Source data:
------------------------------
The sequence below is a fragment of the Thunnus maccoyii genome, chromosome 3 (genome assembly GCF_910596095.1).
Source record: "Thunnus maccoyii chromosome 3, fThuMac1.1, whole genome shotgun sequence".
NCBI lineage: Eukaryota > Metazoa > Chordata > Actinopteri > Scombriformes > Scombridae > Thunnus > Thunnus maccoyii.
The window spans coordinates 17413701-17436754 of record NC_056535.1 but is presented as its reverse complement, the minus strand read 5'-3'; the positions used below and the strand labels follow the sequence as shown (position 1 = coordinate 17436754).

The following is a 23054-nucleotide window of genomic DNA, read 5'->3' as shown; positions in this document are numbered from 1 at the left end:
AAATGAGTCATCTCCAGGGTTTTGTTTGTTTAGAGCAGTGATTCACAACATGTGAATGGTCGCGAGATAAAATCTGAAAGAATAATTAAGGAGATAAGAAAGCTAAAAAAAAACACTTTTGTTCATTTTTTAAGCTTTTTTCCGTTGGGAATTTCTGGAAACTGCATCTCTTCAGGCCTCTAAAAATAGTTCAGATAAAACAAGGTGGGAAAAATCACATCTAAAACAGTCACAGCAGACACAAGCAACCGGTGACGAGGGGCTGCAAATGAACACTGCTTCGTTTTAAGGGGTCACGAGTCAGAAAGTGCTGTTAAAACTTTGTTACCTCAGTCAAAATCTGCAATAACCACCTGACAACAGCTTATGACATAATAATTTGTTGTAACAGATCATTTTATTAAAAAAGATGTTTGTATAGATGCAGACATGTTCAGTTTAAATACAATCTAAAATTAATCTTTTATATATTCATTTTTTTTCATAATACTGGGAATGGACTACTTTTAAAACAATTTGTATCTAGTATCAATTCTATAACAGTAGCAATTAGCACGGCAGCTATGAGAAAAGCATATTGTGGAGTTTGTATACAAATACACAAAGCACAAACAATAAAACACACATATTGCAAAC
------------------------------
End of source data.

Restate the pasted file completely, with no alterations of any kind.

The sequence below is a fragment of the Thunnus maccoyii genome, chromosome 3 (genome assembly GCF_910596095.1).
Source record: "Thunnus maccoyii chromosome 3, fThuMac1.1, whole genome shotgun sequence".
NCBI lineage: Eukaryota > Metazoa > Chordata > Actinopteri > Scombriformes > Scombridae > Thunnus > Thunnus maccoyii.
The window spans coordinates 17413701-17436754 of record NC_056535.1 but is presented as its reverse complement, the minus strand read 5'-3'; the positions used below and the strand labels follow the sequence as shown (position 1 = coordinate 17436754).

The following is a 23054-nucleotide window of genomic DNA, read 5'->3' as shown; positions in this document are numbered from 1 at the left end:
AAATGAGTCATCTCCAGGGTTTTGTTTGTTTAGAGCAGTGATTCACAACATGTGAATGGTCGCGAGATAAAATCTGAAAGAATAATTAAGGAGATAAGAAAGCTAAAAAAAAACACTTTTGTTCATTTTTTAAGCTTTTTTCCGTTGGGAATTTCTGGAAACTGCATCTCTTCAGGCCTCTAAAAATAGTTCAGATAAAACAAGGTGGGAAAAATCACATCTAAAACAGTCACAGCAGACACAAGCAACCGGTGACGAGGGGCTGCAAATGAACACTGCTTCGTTTTAAGGGGTCACGAGTCAGAAAGTGCTGTTAAAACTTTGTTACCTCAGTCAAAATCTGCAATAACCACCTGACAACAGCTTATGACATAATAATTTGTTGTAACAGATCATTTTATTAAAAAAGATGTTTGTATAGATGCAGACATGTTCAGTTTAAATACAATCTAAAATTAATCTTTTATATATTCATTTTTTTTCATAATACTGGGAATGGACTACTTTTAAAACAATTTGTATCTAGTATCAATTCTATAACAGTAGCAATTAGCACGGCAGCTATGAGAAAAGCATATTGTGGAGTTTGTATACAAATACACAAAGCACAAACAATAAAACACACATATTGCAAAC